The Presiding Judge, Ibadan Judicial Division of the National Industrial Court, Justice Dele Peters has declared iROKOtv ltd restraining Clauses contained in the company Employee Non-Disclosure Agreement as illegal, invalid and unenforceable that the Court will not provide a platform for its enforcement for being covenants in restraint of trade and against public policy.
The Court held that it is not in the interest of the public for a citizen or resident of a country to be disallowed from legitimate use of his skill and being gainfully employed, ordered the firm to pay its former staff Mr. Michael Ugwu the sum of (N1,256,808) One Million, Two Hundred and Fifty-Six Thousand, Eight Hundred and Eight Naira for unpaid salary and in lieu of disengagement, with the sum of 200,000 costs of action.
From facts, the claimant’s had submitted that according to their agreement that until the expiration of 2 (Two) years after the termination of the employment, the employee would not engage directly or indirectly in any business, enterprise or employment which is directly competitive with that of the employer, sought a declaration that the act of the defendant- Mr. Michael Ugwu in openly soliciting the clients of the claimant (whom he got to know of by virtue of his position in claimant company) constitutes a breach of their non-disclosure agreement, also demanded the sum of 2 Million Naira damages amongst others.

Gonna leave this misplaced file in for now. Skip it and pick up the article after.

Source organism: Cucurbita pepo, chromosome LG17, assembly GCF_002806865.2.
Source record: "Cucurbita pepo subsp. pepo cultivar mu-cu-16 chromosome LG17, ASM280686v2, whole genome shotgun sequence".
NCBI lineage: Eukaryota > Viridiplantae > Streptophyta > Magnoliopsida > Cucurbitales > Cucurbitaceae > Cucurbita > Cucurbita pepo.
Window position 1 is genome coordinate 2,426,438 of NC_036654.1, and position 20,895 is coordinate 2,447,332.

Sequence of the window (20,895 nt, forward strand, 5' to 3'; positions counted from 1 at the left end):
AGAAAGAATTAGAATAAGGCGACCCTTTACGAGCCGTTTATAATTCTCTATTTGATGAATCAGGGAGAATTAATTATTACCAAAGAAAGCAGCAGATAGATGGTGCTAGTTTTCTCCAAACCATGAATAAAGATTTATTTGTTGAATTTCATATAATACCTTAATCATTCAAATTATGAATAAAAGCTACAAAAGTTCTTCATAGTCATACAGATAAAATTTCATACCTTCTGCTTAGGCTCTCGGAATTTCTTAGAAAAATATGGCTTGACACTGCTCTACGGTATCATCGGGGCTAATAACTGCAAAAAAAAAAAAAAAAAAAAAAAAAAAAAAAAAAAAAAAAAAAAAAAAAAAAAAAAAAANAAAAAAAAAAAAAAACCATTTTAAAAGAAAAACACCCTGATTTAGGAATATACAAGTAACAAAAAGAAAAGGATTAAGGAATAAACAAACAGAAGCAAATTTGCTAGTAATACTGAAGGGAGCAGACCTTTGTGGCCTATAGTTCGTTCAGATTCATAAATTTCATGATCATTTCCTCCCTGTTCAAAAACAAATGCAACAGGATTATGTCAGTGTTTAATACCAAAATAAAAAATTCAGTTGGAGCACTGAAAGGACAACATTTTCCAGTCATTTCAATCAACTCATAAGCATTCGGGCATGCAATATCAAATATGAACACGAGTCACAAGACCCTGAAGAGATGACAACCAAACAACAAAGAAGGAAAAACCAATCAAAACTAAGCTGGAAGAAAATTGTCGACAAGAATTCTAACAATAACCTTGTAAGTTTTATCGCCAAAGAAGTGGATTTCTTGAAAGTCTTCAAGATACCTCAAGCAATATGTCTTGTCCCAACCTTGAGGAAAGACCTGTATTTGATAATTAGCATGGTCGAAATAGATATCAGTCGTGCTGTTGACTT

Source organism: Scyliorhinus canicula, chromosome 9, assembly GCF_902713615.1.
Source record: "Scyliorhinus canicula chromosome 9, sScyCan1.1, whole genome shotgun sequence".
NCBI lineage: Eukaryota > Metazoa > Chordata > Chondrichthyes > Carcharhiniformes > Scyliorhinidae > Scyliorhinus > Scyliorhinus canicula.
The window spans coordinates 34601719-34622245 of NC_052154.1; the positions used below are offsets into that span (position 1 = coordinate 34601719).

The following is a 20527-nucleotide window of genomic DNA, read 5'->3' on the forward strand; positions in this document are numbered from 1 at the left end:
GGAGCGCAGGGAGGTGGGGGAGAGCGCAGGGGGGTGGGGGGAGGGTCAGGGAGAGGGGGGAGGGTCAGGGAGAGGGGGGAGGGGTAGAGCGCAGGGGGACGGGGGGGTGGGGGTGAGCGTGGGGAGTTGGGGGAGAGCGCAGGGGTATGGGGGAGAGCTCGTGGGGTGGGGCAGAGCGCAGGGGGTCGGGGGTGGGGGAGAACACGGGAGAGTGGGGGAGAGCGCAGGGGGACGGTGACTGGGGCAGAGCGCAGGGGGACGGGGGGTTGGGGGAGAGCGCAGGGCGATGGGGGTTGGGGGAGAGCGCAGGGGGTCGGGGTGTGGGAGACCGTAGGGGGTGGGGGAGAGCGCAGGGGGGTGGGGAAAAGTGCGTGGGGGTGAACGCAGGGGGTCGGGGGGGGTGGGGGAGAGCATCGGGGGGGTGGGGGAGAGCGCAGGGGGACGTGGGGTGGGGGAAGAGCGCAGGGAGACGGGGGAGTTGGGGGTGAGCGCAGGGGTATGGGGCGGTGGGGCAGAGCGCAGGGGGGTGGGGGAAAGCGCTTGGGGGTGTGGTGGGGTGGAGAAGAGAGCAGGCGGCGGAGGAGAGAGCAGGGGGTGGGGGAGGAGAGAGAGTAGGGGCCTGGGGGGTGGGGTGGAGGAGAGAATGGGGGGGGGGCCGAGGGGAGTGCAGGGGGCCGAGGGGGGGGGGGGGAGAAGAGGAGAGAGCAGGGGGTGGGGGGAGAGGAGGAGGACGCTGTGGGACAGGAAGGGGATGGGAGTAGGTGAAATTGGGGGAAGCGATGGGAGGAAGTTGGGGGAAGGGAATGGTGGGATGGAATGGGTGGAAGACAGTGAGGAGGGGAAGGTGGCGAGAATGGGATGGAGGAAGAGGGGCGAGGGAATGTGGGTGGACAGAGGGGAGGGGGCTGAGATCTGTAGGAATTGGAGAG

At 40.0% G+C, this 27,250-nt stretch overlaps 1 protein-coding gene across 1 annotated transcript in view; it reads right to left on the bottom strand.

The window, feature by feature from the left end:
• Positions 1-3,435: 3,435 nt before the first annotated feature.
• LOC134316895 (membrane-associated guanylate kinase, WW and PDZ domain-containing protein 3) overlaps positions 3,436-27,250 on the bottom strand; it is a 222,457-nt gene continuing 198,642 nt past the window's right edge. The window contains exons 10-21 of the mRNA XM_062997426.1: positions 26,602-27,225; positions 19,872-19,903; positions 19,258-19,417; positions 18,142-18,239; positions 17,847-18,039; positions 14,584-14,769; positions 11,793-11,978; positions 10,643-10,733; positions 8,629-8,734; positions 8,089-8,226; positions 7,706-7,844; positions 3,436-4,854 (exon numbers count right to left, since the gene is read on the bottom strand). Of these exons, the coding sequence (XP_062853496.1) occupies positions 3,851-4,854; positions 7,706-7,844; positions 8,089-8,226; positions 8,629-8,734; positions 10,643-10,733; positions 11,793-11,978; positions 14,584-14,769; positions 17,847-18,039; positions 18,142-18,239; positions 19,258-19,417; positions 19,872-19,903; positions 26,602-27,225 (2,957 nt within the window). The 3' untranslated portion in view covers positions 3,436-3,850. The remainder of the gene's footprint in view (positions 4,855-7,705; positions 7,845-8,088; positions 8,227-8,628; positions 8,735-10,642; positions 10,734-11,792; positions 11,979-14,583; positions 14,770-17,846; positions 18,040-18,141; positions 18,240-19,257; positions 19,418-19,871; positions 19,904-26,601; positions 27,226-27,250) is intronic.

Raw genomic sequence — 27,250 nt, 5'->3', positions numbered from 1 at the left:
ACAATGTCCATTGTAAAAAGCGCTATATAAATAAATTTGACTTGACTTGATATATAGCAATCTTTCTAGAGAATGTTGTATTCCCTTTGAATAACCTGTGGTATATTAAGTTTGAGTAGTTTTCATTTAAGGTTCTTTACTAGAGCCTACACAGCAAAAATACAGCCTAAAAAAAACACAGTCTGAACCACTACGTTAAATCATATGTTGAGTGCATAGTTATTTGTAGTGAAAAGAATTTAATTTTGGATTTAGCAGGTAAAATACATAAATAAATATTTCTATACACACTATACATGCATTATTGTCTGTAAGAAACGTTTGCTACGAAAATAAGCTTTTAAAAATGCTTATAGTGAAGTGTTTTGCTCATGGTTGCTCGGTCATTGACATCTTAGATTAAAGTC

The defendant- Mr. Michael Ugwu submitted that he does not owe the Claimant any “non-compete” or “non-solicitation” obligation that the circumstance of the execution of the Agreement is an unfair labour practice; that he executed the agreement under duress, that the agreement clauses about restraint of trade are illegal, invalid and unenforceable and counter-claimed for October 2013 salary and a salary in lieu of the same.
In opposition, the claimant- IrokoTv maintained that the Defendant- Michael Ugwu was not under duress when he executed the documents that contents of the agreement did not violate any written law in Nigeria; that the Defendant did not earn the salary for October as he did not report for work during the period; and having been dismissed under the said agreement that the Defendant is not entitled to any salary in lieu of notice of termination.
Delivering the Judgment, the presiding Judge, Hon. Justice Dele Peters held that a contract that is contrary to public policy cannot find support for its enforcement through the judicial process.
“Generally speaking, such restraint is unenforceable as being contrary to the public policy of promoting trade and business unless the restraint of trade is reasonable to protect the interest of the purchaser of a business and hence void ab initio.
“Within the context of this case, the Claimant is obliged to prove that it has an interest which is capable of being protected; that the restraint on the Defendant is reasonable and that it is not contrary to public policy or interest.
“I thus hold on the foregoing that Exh JN2 in general and its Clauses 3(e) & 7 in particular and the manner of execution of the same by the Claimant amounts to an unfair labour practice and contrary to public policy.